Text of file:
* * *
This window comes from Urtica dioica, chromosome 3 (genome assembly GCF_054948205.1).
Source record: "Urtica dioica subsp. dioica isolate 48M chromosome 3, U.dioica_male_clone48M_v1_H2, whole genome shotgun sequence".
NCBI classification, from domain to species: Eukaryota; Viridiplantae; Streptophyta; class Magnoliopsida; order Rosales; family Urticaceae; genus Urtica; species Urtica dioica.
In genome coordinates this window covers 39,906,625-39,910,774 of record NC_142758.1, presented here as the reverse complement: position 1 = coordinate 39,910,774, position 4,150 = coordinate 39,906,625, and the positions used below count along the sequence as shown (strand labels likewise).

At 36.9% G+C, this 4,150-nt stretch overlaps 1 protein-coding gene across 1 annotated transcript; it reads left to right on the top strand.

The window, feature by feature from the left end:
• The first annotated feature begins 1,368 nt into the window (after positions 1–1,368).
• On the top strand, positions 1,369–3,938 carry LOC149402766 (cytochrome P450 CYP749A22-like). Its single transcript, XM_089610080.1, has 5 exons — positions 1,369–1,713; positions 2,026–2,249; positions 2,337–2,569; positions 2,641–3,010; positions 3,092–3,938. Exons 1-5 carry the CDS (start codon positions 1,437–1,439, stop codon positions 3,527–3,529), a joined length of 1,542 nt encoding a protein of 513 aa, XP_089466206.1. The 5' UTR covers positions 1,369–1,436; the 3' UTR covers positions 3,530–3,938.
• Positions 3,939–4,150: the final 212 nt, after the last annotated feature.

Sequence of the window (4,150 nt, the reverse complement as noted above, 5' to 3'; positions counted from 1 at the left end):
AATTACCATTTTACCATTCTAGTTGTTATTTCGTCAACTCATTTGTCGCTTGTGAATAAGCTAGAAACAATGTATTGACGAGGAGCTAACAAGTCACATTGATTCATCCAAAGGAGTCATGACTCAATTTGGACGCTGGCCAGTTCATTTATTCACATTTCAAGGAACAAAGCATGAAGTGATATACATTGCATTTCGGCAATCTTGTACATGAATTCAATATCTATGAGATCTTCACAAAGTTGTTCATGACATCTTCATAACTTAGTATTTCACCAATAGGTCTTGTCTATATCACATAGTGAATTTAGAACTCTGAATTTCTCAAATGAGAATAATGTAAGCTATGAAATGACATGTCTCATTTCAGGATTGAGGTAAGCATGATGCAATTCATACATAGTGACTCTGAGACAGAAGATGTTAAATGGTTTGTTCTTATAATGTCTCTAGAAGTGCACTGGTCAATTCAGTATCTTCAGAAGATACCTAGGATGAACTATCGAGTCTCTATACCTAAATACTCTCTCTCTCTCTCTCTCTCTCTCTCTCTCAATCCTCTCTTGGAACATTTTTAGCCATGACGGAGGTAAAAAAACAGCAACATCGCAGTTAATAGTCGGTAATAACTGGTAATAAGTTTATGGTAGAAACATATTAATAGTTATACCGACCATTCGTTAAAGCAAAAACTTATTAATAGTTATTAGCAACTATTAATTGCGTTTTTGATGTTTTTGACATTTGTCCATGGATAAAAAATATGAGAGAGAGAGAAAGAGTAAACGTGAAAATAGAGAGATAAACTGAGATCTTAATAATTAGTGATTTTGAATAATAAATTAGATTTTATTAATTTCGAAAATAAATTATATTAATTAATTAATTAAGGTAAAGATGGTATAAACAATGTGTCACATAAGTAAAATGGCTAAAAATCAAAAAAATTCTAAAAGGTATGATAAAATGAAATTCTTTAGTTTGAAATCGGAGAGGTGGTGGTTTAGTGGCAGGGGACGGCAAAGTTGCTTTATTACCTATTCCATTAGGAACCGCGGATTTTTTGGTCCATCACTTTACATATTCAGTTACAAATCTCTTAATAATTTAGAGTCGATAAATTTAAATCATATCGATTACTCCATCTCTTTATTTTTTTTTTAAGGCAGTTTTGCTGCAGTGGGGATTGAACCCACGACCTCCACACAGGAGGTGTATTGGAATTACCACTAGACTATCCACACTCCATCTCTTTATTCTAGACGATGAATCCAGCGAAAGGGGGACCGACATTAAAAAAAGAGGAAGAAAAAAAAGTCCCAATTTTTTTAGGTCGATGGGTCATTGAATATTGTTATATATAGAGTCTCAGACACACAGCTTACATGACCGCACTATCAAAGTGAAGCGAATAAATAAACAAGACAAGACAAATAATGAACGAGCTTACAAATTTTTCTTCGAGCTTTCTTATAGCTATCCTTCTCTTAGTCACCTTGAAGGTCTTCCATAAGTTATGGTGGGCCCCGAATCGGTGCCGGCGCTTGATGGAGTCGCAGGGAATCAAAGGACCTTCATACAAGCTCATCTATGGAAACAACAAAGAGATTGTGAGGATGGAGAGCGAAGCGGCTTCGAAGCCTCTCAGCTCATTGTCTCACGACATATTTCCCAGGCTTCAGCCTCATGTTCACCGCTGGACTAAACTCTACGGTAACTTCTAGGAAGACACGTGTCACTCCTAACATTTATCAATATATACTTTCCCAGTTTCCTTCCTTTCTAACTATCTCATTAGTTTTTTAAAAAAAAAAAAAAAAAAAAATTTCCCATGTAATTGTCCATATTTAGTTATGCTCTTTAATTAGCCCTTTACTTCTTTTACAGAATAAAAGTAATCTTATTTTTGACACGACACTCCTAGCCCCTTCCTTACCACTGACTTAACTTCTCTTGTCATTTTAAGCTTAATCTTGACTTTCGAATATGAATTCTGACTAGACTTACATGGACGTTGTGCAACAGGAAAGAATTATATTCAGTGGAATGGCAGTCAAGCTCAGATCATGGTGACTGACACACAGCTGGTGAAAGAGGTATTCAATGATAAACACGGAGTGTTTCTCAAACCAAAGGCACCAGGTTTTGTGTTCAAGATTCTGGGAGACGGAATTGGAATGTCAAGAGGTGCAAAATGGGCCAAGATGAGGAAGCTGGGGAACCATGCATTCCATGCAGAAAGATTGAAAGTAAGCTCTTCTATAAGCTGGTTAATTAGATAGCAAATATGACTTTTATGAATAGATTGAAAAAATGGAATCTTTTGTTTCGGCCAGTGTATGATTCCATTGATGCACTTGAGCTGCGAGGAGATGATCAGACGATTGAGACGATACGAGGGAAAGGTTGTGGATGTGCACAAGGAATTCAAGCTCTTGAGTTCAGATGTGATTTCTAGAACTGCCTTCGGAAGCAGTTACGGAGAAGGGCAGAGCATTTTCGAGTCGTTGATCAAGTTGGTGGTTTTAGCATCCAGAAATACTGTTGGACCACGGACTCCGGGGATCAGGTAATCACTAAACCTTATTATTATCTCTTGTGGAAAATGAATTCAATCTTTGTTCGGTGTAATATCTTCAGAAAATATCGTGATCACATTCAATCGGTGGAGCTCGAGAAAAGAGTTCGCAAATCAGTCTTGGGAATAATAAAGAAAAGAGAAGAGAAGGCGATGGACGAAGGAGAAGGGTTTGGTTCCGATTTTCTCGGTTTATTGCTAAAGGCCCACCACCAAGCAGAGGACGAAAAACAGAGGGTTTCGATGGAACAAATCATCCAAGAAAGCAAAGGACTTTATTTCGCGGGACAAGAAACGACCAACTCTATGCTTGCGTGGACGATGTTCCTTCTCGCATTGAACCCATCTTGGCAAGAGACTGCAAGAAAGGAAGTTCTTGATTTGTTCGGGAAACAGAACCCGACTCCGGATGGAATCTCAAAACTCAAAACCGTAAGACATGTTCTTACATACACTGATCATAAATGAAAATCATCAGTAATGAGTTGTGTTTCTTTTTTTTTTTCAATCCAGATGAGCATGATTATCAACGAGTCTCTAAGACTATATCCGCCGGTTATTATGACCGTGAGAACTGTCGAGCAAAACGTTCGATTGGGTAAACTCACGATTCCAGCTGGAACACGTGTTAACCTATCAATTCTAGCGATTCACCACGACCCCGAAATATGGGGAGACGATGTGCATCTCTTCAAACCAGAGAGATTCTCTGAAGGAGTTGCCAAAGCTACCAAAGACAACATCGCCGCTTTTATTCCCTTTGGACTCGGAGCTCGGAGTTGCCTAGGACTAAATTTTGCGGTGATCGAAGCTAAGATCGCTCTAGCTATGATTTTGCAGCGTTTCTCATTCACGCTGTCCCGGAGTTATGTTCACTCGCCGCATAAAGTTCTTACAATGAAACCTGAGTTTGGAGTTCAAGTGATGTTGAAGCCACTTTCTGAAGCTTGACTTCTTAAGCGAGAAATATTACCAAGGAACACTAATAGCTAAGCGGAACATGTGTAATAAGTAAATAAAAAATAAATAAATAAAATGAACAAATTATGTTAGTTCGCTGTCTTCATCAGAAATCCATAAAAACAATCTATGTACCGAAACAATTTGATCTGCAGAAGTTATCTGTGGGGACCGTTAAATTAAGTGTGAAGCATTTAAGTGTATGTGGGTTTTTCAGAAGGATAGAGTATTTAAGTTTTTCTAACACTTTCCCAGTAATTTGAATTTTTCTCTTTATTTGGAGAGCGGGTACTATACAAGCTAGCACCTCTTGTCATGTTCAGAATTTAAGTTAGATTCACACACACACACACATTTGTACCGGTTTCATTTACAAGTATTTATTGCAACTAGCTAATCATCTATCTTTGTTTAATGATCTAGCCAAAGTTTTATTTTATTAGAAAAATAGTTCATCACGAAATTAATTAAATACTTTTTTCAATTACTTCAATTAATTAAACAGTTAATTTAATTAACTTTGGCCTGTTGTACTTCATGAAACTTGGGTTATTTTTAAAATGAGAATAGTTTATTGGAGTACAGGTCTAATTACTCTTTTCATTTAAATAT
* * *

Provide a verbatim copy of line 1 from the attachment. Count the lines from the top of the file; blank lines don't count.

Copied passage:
This window comes from Urtica dioica, chromosome 3 (genome assembly GCF_054948205.1).